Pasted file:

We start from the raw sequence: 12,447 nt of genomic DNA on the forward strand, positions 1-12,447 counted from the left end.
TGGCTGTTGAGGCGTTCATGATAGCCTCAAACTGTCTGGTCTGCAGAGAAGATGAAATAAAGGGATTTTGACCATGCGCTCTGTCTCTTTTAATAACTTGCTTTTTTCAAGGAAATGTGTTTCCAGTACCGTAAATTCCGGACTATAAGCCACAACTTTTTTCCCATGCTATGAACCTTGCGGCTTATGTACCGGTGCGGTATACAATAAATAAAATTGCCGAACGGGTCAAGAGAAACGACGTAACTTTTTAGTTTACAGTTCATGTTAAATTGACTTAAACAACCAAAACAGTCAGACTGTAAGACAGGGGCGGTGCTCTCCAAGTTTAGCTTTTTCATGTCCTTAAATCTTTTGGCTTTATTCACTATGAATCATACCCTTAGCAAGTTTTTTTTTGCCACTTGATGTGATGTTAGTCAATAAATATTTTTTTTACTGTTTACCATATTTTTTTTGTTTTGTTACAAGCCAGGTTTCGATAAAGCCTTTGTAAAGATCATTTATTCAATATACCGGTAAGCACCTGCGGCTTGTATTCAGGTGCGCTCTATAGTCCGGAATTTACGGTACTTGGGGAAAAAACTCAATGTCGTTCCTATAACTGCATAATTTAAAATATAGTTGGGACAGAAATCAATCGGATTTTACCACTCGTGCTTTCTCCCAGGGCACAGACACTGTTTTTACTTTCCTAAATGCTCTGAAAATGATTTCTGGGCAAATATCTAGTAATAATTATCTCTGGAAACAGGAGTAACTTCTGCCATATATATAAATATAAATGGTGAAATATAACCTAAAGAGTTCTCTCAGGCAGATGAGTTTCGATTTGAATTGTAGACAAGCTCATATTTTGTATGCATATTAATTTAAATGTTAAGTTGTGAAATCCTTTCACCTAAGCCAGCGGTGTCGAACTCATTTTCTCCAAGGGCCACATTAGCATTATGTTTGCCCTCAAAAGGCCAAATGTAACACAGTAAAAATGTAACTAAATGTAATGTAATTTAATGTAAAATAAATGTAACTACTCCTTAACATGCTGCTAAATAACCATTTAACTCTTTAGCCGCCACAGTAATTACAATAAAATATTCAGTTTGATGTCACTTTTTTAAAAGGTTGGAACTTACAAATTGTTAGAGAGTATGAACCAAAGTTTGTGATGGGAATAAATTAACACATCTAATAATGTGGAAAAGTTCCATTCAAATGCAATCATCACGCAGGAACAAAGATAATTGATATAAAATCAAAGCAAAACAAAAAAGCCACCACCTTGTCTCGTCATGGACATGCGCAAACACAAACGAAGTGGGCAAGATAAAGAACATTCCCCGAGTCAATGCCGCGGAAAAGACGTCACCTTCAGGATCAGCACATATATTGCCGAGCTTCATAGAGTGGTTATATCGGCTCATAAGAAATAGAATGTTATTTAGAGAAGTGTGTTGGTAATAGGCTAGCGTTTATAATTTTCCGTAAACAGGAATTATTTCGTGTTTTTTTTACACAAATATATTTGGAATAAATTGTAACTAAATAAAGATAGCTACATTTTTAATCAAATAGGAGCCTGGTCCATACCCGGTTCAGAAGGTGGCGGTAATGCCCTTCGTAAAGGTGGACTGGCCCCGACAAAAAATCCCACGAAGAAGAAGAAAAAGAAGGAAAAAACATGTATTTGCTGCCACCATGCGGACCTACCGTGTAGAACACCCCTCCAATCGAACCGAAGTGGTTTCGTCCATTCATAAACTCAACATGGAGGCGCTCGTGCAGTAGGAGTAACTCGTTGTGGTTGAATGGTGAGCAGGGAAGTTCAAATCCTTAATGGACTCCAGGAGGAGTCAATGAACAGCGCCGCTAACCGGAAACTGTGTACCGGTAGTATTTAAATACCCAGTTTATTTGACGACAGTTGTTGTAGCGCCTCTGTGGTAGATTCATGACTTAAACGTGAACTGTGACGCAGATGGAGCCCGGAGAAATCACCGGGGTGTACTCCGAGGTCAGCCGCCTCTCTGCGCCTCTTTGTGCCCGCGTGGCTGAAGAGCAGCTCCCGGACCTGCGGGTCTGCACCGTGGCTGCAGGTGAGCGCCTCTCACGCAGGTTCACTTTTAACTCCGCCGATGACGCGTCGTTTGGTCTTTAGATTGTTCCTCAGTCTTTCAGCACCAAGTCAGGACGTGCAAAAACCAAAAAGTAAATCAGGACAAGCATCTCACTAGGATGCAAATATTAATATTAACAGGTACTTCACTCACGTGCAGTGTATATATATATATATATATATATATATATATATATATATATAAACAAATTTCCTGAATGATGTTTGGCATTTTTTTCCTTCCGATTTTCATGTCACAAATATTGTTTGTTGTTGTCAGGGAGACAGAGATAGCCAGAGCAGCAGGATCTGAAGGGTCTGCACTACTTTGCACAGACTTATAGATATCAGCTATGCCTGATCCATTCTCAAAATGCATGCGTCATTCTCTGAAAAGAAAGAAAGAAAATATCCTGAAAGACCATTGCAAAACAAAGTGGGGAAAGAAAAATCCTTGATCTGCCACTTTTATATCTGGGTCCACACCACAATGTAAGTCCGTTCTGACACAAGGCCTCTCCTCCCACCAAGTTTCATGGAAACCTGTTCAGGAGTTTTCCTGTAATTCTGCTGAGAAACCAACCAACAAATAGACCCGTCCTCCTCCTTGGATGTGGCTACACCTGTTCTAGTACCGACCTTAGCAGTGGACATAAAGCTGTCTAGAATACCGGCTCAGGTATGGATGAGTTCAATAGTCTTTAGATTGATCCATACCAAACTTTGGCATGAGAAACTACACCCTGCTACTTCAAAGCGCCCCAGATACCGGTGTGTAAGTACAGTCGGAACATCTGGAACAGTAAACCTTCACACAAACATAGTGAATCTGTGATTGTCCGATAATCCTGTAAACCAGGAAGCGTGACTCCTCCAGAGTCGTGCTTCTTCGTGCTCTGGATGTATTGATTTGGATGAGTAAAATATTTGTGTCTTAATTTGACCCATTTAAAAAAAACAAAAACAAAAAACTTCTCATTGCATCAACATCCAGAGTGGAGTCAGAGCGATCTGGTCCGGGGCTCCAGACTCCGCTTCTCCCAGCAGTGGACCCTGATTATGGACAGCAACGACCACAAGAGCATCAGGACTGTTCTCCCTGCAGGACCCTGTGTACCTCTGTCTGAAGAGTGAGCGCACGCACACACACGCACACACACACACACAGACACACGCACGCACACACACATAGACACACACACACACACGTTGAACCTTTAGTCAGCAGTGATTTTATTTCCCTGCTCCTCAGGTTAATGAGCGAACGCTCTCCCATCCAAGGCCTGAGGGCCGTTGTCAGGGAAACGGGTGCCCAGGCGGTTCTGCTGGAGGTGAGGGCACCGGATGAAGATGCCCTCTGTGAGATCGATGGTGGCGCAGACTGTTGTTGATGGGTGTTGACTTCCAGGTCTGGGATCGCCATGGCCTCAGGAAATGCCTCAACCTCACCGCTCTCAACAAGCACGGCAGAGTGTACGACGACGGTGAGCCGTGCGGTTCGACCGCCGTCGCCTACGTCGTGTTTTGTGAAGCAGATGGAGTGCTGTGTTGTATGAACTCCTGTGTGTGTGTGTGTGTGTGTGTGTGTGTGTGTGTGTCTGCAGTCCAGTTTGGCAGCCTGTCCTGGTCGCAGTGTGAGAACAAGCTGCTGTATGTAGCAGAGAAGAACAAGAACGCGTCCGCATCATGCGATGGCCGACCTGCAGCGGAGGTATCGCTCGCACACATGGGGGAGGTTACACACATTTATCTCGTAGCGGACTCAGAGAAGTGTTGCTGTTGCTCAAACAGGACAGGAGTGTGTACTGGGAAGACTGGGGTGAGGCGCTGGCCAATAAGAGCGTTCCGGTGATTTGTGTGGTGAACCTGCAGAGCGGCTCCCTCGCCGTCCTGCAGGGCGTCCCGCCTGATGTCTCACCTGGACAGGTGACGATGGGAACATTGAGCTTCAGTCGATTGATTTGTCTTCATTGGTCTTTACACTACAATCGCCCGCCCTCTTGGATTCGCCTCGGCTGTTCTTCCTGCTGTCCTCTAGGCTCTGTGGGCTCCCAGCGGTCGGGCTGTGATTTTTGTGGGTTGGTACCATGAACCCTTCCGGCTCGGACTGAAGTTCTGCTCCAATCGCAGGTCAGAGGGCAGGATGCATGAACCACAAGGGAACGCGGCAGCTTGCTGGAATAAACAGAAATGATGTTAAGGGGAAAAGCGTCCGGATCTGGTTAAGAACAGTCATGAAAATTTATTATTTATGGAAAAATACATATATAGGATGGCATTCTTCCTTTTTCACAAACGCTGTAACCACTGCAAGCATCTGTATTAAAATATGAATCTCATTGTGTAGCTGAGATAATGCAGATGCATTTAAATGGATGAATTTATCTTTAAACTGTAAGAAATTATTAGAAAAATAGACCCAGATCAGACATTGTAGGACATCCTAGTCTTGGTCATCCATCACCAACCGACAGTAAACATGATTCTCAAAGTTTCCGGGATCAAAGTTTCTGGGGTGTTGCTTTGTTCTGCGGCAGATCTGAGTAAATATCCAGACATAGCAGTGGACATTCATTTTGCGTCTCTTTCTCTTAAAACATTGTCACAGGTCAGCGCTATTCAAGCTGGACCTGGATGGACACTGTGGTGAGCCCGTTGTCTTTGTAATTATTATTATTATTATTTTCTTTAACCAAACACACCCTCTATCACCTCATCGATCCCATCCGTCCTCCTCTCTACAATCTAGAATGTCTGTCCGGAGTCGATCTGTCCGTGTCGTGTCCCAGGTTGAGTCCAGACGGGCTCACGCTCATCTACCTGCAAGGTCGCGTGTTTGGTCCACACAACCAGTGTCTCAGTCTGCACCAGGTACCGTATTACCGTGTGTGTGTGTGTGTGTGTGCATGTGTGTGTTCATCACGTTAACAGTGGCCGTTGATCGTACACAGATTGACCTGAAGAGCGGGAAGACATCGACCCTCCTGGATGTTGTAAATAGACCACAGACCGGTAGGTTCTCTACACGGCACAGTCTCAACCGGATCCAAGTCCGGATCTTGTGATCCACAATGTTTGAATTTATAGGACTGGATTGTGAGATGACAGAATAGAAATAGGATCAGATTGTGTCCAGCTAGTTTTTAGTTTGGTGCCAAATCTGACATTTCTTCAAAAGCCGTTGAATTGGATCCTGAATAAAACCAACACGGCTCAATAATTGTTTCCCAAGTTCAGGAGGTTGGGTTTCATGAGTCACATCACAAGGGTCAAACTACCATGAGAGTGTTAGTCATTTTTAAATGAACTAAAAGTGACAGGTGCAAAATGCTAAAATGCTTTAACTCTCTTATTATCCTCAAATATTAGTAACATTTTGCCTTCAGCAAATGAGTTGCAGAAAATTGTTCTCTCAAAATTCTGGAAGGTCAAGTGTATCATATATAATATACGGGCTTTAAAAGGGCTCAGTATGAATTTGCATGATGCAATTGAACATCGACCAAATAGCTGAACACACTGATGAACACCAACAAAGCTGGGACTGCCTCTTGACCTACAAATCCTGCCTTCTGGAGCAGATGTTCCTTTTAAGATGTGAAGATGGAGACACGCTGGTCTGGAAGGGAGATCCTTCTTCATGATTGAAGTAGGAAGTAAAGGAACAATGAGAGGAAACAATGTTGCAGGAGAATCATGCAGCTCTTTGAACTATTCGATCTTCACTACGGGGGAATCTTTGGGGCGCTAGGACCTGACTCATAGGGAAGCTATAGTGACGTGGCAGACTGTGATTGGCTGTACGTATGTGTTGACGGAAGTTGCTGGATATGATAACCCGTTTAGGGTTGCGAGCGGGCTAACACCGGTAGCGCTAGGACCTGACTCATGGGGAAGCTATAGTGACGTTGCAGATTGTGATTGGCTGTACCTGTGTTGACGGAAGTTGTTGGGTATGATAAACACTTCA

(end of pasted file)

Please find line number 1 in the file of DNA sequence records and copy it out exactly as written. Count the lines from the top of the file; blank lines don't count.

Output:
We start from the raw sequence: 12,447 nt of genomic DNA on the forward strand, positions 1-12,447 counted from the left end.